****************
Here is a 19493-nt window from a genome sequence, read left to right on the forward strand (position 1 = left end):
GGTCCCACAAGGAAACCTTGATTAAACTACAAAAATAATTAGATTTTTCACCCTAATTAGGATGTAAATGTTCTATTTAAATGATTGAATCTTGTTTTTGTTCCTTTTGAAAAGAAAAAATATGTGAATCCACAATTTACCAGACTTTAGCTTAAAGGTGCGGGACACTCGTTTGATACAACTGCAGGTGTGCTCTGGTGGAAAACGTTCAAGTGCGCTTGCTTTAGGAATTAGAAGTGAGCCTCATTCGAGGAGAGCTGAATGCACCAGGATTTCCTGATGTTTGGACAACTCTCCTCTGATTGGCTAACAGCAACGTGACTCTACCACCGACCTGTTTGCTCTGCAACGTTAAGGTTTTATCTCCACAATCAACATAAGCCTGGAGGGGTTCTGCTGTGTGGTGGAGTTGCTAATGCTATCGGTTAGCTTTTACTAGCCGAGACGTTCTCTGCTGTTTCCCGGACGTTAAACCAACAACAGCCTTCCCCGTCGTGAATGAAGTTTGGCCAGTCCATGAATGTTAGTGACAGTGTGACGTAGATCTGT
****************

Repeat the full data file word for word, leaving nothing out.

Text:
Here is a 19493-nt window from a genome sequence, read left to right on the forward strand (position 1 = left end):
GGTCCCACAAGGAAACCTTGATTAAACTACAAAAATAATTAGATTTTTCACCCTAATTAGGATGTAAATGTTCTATTTAAATGATTGAATCTTGTTTTTGTTCCTTTTGAAAAGAAAAAATATGTGAATCCACAATTTACCAGACTTTAGCTTAAAGGTGCGGGACACTCGTTTGATACAACTGCAGGTGTGCTCTGGTGGAAAACGTTCAAGTGCGCTTGCTTTAGGAATTAGAAGTGAGCCTCATTCGAGGAGAGCTGAATGCACCAGGATTTCCTGATGTTTGGACAACTCTCCTCTGATTGGCTAACAGCAACGTGACTCTACCACCGACCTGTTTGCTCTGCAACGTTAAGGTTTTATCTCCACAATCAACATAAGCCTGGAGGGGTTCTGCTGTGTGGTGGAGTTGCTAATGCTATCGGTTAGCTTTTACTAGCCGAGACGTTCTCTGCTGTTTCCCGGACGTTAAACCAACAACAGCCTTCCCCGTCGTGAATGAAGTTTGGCCAGTCCATGAATGTTAGTGACAGTGTGACGTAGATCTGT